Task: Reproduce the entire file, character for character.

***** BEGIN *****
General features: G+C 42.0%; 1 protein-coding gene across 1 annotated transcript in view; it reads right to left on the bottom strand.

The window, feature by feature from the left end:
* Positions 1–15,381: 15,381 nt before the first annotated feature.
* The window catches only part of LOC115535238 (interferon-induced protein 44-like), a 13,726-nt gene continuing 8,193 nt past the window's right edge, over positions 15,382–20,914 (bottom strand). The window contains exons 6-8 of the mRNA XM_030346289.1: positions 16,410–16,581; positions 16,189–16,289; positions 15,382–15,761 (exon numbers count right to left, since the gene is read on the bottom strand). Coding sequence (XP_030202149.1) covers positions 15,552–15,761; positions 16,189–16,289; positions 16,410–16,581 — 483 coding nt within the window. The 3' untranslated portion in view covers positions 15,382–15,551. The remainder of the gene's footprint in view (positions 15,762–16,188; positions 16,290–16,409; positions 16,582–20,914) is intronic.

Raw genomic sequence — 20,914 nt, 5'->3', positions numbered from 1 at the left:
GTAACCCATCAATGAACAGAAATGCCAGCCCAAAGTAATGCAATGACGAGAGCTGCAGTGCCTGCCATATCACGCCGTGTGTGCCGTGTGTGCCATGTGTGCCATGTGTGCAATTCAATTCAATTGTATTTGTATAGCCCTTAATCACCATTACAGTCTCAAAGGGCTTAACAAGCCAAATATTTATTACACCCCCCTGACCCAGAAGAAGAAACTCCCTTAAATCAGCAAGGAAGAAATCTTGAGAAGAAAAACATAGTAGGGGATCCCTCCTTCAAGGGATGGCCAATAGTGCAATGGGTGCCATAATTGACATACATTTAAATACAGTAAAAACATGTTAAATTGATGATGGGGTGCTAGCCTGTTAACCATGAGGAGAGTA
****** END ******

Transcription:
General features: G+C 42.0%; 1 protein-coding gene across 1 annotated transcript in view; it reads right to left on the bottom strand.

The window, feature by feature from the left end:
* Positions 1–15,381: 15,381 nt before the first annotated feature.
* The window catches only part of LOC115535238 (interferon-induced protein 44-like), a 13,726-nt gene continuing 8,193 nt past the window's right edge, over positions 15,382–20,914 (bottom strand). The window contains exons 6-8 of the mRNA XM_030346289.1: positions 16,410–16,581; positions 16,189–16,289; positions 15,382–15,761 (exon numbers count right to left, since the gene is read on the bottom strand). Coding sequence (XP_030202149.1) covers positions 15,552–15,761; positions 16,189–16,289; positions 16,410–16,581 — 483 coding nt within the window. The 3' untranslated portion in view covers positions 15,382–15,551. The remainder of the gene's footprint in view (positions 15,762–16,188; positions 16,290–16,409; positions 16,582–20,914) is intronic.

Raw genomic sequence — 20,914 nt, 5'->3', positions numbered from 1 at the left:
GTAACCCATCAATGAACAGAAATGCCAGCCCAAAGTAATGCAATGACGAGAGCTGCAGTGCCTGCCATATCACGCCGTGTGTGCCGTGTGTGCCATGTGTGCCATGTGTGCAATTCAATTCAATTGTATTTGTATAGCCCTTAATCACCATTACAGTCTCAAAGGGCTTAACAAGCCAAATATTTATTACACCCCCCTGACCCAGAAGAAGAAACTCCCTTAAATCAGCAAGGAAGAAATCTTGAGAAGAAAAACATAGTAGGGGATCCCTCCTTCAAGGGATGGCCAATAGTGCAATGGGTGCCATAATTGACATACATTTAAATACAGTAAAAACATGTTAAATTGATGATGGGGTGCTAGCCTGTTAACCATGAGGAGAGTA